6. Viral RNA level < 50 c/ml at Screen 1.
  7. A minimum of 2 HIV-1 RNA levels that are below the lower limit of detection using standard assays will be required during the 12 month period prior to their screening visit. As assay characteristics across the sites can vary, LLD for the assay will be used to define whether or not a subject is suppressed.
  8. Stable dose of statin therapy for 6 months if receiving statin therapy.
  9. No known allergy or contraindication to the use of rifamycin compounds such as rifampin, rifabutin or rifaximin. .
  10. The effect of rifaximin on the developing human fetus are unknown, therefore subjects must be willing to use two methods of contraception (one of which must be a barrier method) during the study period. Adequate methods of birth control include: tubal ligation, hysterectomy, condoms (male or female) with or without a spermicide; diaphragm or cervical cap with spermicide; intrauterine device; any of the methods that require a prescription (such as contraceptive pills or patch, Norplant, Depo-Provera, and others) or a male partner who has previously undergone a vasectomy.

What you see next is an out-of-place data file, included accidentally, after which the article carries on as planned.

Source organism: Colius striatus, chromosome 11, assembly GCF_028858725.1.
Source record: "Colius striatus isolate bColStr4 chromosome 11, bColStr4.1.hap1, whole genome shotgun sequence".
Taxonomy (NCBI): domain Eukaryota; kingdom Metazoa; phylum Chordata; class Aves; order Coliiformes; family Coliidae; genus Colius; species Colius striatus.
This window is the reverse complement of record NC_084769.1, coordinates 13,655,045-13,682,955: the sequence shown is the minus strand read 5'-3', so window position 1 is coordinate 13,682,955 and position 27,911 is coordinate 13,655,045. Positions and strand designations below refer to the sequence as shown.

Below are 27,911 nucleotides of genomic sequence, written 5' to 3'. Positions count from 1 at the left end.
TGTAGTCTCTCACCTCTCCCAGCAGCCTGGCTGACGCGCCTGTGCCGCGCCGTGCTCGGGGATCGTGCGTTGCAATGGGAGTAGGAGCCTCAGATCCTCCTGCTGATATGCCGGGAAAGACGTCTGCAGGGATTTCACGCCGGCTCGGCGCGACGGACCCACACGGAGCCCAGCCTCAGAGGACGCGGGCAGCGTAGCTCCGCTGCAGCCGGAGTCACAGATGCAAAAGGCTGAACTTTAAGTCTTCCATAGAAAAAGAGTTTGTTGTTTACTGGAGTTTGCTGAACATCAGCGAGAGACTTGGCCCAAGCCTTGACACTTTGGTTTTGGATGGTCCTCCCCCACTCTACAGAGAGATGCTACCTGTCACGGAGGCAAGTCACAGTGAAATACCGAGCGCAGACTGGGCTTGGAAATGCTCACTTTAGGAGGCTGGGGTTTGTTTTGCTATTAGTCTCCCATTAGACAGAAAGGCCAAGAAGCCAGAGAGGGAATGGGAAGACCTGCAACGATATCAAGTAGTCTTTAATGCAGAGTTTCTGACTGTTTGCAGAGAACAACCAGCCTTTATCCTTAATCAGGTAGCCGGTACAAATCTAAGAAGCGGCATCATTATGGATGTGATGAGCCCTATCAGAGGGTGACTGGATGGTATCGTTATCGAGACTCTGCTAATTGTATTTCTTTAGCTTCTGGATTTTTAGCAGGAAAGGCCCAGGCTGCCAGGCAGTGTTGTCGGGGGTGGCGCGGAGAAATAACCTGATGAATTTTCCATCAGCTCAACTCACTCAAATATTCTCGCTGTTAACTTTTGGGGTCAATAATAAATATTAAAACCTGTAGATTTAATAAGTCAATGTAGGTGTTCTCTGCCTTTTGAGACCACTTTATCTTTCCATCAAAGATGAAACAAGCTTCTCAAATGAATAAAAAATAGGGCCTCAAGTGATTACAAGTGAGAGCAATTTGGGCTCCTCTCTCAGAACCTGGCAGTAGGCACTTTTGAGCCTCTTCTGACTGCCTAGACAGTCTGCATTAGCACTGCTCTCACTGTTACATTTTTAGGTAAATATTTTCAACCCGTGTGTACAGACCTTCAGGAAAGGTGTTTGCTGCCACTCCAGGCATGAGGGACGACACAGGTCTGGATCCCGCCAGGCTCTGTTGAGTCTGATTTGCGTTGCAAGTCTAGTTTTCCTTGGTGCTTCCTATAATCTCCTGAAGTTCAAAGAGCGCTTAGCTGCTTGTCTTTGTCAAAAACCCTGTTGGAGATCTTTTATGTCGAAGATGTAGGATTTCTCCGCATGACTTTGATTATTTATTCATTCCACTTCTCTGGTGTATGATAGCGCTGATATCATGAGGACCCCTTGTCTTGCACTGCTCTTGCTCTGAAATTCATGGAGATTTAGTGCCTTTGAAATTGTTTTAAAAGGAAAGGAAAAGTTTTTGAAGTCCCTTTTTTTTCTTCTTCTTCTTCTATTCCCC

The following elements will be assessed with a blood draw and after obtaining informed consent.

  1. Absolute Neutrophil count (ANC) greater than or equal to 750/mm(3)
  2. Hemoglobingreater than or equal to 10.0 g/dL for women and Hemoglobin 11.0 g/dl for men
  3. Platelet count greater than or equal to 75,000/mm(3)
  4. Estimated Glomerular Filtration Rate (eGFR) >60 mL/min, eGFR will be calculated using the Chronic Kidney Disease Epidemiology Collaboration (CKD-EPI) equation
  5. Confirmed serum glutamate pyruvate transaminase (SGPT)/serum glutamate oxaloacetate transferase (SGOT) less than or equal to 3 times the upper limit of normal (ULN)
  6. INR less than or equal to the ULN for the assay
  7. Negative urine pregnancy test of child bearing potential at randomization
  8. No evidence of active hepatitis B or hepatitis C (active hepatitis B will be defined as a positive hepatitis B surface antigen present on a single determination, whereas a positive result on hepatitis C RNA will be considered as evidence of active hepatitis C)

All routine laboratory testing used to determine safety will be completed within the 70 days prior to randomization.


  1. Known bleeding diathesis (for example a diagnosis of hemophilia or Von Willebrand disease)
  2. Active drug use or alcohol abuse/dependence, which in the opinion of the investigators will interfere with the patient s ability to participate in the study
  3. Serious illness requiring systemic treatment and/or hospitalization within 30 days of screening into the study